When You're Always Anxious Someone Is Angry at You
If I had a dime for each time I’ve needlessly asked someone if they’re angry at me, I’d have a whole lot of dimes. Most of the time, the thought they might be angry at me is all in my head. With my anxiety comes a lot of insecurity. Irrational guilt is the feeling you’ve done something wrong when you haven’t. This can be caused by anxiety, insecurity, depression, low self-esteem, and sometimes even paranoia. It’s a frustrating and consuming cycle — a fractured and inaccurate view of the world’s feelings.
It’s actually a pretty vicious cycle too. I ask someone if they’re angry at me so much at times that it becomes annoying. It can even cause someone to get angry at me, and that’s horrible and can be damaging to relationships. Irrational guilt is assuming someone’s bad mood was caused by you, not by things like a rough day at work or conflict with a friend. It’s thinking that, if someone is distant, it’s because you’ve offended them or said something wrong when they might just be taking a nap or watching a show. It’s seeing one of those open-ended “I’m angry at someone” Facebook posts by a friend and thinking what you might have done. Everyone does something wrong sometimes, but insecurity tells you that you do things wrong all the time.
I can look at those situations and know I didn’t do anything wrong, but then the “what ifs” overtake me and I almost convince myself I have. Anxiety layered with insecurity is so destructive because you’re already worried but then anxiety amplifies that feeling even more. Too much of my time has been spent feeling guilty about nothing; I’ve wasted too many words asking that question over and over. I’ve gotten better at stopping myself, of typing it in the text box and not sending it. It’s difficult to overcome insecurity and work on raising your self-esteem enough to realize you’re not this terrible person who damages people’s lives with your actions. You’re not a terrible person and this guilt that feels so real actually isn’t.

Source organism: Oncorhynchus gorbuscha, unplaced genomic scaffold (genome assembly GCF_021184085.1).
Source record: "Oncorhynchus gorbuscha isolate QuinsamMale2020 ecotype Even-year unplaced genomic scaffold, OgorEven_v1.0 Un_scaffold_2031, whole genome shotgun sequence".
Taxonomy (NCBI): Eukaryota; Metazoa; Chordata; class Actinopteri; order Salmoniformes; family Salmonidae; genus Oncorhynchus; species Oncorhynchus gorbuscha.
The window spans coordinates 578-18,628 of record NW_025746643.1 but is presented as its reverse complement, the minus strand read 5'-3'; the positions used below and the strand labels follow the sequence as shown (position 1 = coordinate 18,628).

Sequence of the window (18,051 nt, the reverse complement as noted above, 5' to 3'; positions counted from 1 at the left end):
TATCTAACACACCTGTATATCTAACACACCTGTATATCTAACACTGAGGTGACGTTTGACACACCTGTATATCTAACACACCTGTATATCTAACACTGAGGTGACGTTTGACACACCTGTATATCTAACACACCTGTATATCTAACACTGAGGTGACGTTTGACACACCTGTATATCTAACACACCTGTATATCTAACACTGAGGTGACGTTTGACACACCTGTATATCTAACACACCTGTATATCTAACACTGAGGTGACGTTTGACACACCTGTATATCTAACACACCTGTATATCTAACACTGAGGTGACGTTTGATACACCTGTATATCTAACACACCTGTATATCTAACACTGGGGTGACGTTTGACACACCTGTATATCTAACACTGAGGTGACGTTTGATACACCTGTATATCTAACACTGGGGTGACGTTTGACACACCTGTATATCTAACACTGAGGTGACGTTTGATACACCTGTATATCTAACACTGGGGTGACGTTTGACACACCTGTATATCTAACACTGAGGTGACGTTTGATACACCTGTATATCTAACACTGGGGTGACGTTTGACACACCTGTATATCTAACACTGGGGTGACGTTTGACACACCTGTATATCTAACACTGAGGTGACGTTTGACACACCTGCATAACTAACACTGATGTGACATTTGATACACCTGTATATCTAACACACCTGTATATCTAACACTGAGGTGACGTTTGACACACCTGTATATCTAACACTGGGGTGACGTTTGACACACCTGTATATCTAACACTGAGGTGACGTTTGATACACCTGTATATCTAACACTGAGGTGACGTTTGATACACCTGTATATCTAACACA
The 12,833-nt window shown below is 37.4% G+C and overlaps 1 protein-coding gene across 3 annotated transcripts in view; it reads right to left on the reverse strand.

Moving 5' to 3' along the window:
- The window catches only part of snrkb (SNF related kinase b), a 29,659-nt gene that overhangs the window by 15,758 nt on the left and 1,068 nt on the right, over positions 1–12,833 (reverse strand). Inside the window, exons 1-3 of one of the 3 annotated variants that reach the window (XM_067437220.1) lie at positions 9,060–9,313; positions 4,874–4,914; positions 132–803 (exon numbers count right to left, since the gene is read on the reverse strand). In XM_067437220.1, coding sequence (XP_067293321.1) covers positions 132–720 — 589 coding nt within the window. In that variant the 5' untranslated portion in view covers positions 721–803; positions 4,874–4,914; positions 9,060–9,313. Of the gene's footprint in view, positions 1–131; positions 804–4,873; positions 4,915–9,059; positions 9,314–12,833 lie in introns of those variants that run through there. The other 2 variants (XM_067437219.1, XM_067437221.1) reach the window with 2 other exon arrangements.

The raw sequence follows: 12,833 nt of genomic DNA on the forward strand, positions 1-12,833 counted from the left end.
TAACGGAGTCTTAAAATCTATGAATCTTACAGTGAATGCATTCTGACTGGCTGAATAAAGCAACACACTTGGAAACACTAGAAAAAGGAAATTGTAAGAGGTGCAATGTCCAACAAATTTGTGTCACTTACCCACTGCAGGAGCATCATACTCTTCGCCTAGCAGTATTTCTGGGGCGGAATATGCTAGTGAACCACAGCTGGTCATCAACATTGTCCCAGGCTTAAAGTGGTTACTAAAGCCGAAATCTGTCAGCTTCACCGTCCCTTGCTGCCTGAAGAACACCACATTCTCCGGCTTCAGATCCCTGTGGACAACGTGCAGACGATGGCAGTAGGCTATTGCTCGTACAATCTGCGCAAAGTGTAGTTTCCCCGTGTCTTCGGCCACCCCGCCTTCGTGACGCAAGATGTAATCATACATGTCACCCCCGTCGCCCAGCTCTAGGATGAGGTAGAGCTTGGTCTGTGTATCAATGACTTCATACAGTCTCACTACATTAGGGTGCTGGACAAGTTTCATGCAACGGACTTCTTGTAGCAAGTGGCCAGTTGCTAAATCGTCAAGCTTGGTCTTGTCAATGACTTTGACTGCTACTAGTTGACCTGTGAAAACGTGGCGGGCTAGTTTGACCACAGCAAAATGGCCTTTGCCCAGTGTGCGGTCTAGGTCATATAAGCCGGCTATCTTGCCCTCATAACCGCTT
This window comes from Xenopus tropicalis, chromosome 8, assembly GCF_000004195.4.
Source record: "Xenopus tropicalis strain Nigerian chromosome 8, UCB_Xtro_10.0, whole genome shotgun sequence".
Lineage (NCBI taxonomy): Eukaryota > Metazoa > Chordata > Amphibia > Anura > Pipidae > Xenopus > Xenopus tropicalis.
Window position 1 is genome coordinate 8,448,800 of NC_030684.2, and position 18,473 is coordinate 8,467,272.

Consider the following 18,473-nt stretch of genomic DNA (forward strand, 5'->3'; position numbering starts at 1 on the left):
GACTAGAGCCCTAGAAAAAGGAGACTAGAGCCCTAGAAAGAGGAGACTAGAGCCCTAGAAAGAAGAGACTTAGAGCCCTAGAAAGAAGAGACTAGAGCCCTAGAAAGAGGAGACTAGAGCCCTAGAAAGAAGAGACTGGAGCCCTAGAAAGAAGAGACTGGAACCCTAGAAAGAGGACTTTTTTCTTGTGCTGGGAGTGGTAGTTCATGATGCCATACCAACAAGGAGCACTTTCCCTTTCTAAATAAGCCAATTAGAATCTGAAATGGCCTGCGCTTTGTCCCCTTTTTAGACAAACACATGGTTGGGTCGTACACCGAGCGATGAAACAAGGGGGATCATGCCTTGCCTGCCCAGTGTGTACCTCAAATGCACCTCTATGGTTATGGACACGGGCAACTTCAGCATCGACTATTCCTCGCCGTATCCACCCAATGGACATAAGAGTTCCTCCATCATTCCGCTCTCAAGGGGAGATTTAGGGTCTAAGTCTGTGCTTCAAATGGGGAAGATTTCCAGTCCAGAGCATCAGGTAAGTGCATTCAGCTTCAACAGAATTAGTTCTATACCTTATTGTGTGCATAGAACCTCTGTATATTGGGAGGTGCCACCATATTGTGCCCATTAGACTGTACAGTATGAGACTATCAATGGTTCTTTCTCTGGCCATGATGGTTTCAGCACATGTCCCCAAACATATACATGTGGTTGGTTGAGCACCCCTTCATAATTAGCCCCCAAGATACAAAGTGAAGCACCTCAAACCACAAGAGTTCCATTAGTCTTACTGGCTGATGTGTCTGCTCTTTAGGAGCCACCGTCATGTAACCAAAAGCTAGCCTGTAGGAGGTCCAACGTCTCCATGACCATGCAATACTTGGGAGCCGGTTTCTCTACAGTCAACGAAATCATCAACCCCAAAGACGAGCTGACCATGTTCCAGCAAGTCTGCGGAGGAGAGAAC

To the people in my life, I want to say I’m sorry that I ask you if you’re angry at me, but more importantly, I want you to know why. My insecurity is driving my actions, my anxiety is pushing down the gas pedal and I’m focused on holding on tight when I should be trying to take back the wheel. When I’m asking irrationally, I know you aren’t angry at me — what I’m actually asking for is reassurance. Reassurance is the enemy of irrational guilt in many ways. The relief that reassurance offers can be very helpful, but it doesn’t always last. It’s not fair to someone to ask for reassurance over and over; you have to go back to the source of the problem to gain lasting relief and rational thought. The ability to stop and say, “Does this make sense?” Because most of the time it doesn’t, and once you have that clarity you can focus on what’s important. I will never completely stop asking this, but I can work on stopping and remind myself to think things through and fight my insecurity. So I’m asking for your patience and understanding; it’s not a trust issue, it’s part of my mental illness. It’s, unfortunately, the very cliché phrase — it’s not you, it’s me.
Thinkstock photo via pecaphoto77